Riddle me this, you trash-cinema loving degenerate:
What do you get when you cross Rick Simon from a Magnum, P.I spinoff with a guy who made a movie about a brain machine with Sheriff Rosco P. Coltrane (The Brain Machine, 1977), then one of the too many bigfoot-horror movies with a TV western actor who appeared on Gunsmoke, The Rifleman, and Bonanza (Creature from Black Lake, 1976), then turned a Monkee into a strangler (The Night of the Strangler; 1972), and chopped up an actress who made her debut in an Alfred Hitchcock film (Women and Bloody Terror; 1970)?
Okay. Well, did you hear the one about the film that had the unmitigated gall to ask audiences: “How much SHOCK (read: yawning) can YOU stand?”, then baited said audiences with a cut-rate William Castle promotional gimmick by offering $1000 “Death by Fright” insurance policies if any relative was unable to stand the “Violent Vision” film process? (No cardboard glasses required.)
Yep. Joy “J.N” Houck, Jr. is right!
Night of Bloody Horror owes its existence to Hitchcock’s Psycho, with Gerald “Major Dad/Rick Simon” MacRaney as Wesley, the resident Norman Bates of New Orleans who’s recuperated from his screwed-up childhood-to-teen traumas and has returned from the loony bin. (Oh, right, you’re most likely younger than me: MacRaney was George Hearst in HBO’s popular series, Deadwood.)
I don’t get it.
I am completely (well, reasonably) sane and a pretty bright light bulb, overall. I have a job, good hygiene, and a great, normal relationship with my mother. Meanwhile, Norman Jr. comes home and hits a bar, gets pissed, and the delicate flowers are falling from the trees for dates. These are the types Alaric de Marnac from the Paul Naschy-universe (Panic Beats) disciplines by morning star. I see a sickle-neck chop in someone’s future.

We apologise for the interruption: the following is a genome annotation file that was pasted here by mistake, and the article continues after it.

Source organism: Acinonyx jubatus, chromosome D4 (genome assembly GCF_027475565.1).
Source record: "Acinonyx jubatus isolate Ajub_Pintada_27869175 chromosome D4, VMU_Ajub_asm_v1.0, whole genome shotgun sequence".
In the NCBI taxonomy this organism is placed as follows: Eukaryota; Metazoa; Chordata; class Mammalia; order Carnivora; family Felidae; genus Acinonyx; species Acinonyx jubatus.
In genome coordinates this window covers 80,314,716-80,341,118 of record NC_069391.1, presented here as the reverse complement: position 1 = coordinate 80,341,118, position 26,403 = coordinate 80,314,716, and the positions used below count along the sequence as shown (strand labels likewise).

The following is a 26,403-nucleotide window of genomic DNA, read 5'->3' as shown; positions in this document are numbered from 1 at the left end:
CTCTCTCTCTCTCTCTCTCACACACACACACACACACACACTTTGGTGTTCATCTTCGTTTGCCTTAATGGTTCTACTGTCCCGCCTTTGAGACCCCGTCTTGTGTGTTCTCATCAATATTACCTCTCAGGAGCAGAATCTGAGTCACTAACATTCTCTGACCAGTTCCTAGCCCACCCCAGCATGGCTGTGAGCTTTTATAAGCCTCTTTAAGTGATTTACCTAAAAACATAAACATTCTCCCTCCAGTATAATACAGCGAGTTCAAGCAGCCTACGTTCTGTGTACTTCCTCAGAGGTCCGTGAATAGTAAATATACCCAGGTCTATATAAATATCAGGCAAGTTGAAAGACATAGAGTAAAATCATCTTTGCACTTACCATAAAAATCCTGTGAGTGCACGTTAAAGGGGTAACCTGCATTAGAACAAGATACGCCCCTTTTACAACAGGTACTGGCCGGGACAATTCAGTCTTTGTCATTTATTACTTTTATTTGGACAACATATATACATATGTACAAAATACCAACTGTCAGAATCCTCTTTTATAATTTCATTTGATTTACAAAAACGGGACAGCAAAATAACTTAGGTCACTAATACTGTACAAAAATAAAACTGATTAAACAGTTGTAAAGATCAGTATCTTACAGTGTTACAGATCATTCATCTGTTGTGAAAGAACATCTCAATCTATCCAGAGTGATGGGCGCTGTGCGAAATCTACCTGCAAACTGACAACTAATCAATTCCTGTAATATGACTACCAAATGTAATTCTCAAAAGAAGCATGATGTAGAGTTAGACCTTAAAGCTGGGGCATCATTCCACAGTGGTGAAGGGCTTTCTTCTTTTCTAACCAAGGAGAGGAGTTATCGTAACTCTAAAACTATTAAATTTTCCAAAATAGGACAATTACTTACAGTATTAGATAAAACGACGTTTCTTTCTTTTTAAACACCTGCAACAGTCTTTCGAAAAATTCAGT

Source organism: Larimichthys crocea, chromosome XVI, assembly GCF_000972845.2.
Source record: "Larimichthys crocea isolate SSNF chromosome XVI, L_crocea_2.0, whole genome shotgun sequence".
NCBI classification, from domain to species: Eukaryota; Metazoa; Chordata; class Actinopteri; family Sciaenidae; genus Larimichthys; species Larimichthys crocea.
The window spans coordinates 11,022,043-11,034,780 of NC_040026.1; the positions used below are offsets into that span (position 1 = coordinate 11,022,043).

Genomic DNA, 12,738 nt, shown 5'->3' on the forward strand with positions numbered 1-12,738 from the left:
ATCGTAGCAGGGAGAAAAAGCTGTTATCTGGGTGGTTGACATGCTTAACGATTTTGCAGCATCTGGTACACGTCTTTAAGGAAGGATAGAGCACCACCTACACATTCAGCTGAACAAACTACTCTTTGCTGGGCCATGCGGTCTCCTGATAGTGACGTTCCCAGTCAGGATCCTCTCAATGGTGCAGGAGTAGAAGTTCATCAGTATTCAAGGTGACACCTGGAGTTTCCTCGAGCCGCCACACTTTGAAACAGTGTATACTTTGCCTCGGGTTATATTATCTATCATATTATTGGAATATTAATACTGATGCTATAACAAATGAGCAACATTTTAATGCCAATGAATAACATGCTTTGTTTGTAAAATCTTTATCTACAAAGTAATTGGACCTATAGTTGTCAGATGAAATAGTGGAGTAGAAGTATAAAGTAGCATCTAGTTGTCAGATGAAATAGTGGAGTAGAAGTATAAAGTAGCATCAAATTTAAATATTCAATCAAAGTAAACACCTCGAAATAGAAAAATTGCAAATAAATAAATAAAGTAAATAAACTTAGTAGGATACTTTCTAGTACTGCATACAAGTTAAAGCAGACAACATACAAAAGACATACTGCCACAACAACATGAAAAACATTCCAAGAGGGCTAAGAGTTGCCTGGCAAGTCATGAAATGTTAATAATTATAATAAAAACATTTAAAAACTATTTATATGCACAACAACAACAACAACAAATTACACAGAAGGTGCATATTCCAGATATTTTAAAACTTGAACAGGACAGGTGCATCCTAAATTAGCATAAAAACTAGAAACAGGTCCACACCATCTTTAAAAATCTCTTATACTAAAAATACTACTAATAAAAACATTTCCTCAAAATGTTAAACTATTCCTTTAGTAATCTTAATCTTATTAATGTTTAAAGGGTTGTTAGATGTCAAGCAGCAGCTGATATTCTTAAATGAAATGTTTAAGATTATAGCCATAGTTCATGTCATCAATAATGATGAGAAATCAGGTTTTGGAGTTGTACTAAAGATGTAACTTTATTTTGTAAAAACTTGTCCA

“Did you hear that creepy Wesley Stuart is back in town?” Susan says to Kay at the local soda fountain.
“Who’s that?” inquires Kay.
“You remember, Wessy-Pissy Pants, the kid whose wacko mother used to beat him all time, so he murdered his little brother, Jonathan, thirteen years ago because he was ‘mommy’s favorite.’”
Kay’s nether regions begin to moisten. “You don’t mean the loser that the members of The Bored—shempin’ as hoods because the film ran out of money—beat up outside the club the other night?”
“Do you have his number?”